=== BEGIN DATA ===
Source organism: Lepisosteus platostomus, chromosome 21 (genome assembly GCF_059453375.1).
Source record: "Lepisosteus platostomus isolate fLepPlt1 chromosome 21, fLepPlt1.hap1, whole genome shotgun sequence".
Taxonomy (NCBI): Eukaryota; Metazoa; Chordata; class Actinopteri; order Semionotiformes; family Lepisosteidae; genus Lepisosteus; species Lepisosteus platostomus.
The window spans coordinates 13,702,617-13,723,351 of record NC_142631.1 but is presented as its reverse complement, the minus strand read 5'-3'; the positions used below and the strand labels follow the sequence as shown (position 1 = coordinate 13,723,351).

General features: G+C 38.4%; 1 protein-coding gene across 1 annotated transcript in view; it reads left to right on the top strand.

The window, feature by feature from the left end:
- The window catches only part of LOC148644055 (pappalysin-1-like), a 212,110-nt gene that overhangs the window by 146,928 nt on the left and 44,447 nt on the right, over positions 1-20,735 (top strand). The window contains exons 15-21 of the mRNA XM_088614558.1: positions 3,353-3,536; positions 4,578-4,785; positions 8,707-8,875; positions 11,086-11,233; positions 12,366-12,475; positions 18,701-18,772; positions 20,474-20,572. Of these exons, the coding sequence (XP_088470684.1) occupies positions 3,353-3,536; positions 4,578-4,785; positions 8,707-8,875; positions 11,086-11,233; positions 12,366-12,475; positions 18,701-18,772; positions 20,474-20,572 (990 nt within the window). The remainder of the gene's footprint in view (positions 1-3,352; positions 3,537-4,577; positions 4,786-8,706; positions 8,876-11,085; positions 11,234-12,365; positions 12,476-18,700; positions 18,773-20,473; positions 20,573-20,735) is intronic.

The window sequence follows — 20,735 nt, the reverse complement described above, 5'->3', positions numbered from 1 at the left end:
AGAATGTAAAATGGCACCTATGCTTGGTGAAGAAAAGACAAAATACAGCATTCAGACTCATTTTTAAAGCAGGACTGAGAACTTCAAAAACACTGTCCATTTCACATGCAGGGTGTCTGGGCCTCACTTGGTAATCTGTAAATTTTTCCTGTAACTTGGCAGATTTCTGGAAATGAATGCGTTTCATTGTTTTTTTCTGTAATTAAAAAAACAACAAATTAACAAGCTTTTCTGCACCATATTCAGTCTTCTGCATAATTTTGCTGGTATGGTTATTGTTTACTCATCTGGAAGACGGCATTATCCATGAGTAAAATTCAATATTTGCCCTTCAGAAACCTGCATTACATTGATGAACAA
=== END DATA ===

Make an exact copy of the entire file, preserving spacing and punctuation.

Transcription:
Source organism: Lepisosteus platostomus, chromosome 21 (genome assembly GCF_059453375.1).
Source record: "Lepisosteus platostomus isolate fLepPlt1 chromosome 21, fLepPlt1.hap1, whole genome shotgun sequence".
Taxonomy (NCBI): Eukaryota; Metazoa; Chordata; class Actinopteri; order Semionotiformes; family Lepisosteidae; genus Lepisosteus; species Lepisosteus platostomus.
The window spans coordinates 13,702,617-13,723,351 of record NC_142631.1 but is presented as its reverse complement, the minus strand read 5'-3'; the positions used below and the strand labels follow the sequence as shown (position 1 = coordinate 13,723,351).

General features: G+C 38.4%; 1 protein-coding gene across 1 annotated transcript in view; it reads left to right on the top strand.

The window, feature by feature from the left end:
- The window catches only part of LOC148644055 (pappalysin-1-like), a 212,110-nt gene that overhangs the window by 146,928 nt on the left and 44,447 nt on the right, over positions 1-20,735 (top strand). The window contains exons 15-21 of the mRNA XM_088614558.1: positions 3,353-3,536; positions 4,578-4,785; positions 8,707-8,875; positions 11,086-11,233; positions 12,366-12,475; positions 18,701-18,772; positions 20,474-20,572. Of these exons, the coding sequence (XP_088470684.1) occupies positions 3,353-3,536; positions 4,578-4,785; positions 8,707-8,875; positions 11,086-11,233; positions 12,366-12,475; positions 18,701-18,772; positions 20,474-20,572 (990 nt within the window). The remainder of the gene's footprint in view (positions 1-3,352; positions 3,537-4,577; positions 4,786-8,706; positions 8,876-11,085; positions 11,234-12,365; positions 12,476-18,700; positions 18,773-20,473; positions 20,573-20,735) is intronic.

The window sequence follows — 20,735 nt, the reverse complement described above, 5'->3', positions numbered from 1 at the left end:
AGAATGTAAAATGGCACCTATGCTTGGTGAAGAAAAGACAAAATACAGCATTCAGACTCATTTTTAAAGCAGGACTGAGAACTTCAAAAACACTGTCCATTTCACATGCAGGGTGTCTGGGCCTCACTTGGTAATCTGTAAATTTTTCCTGTAACTTGGCAGATTTCTGGAAATGAATGCGTTTCATTGTTTTTTTCTGTAATTAAAAAAACAACAAATTAACAAGCTTTTCTGCACCATATTCAGTCTTCTGCATAATTTTGCTGGTATGGTTATTGTTTACTCATCTGGAAGACGGCATTATCCATGAGTAAAATTCAATATTTGCCCTTCAGAAACCTGCATTACATTGATGAACAA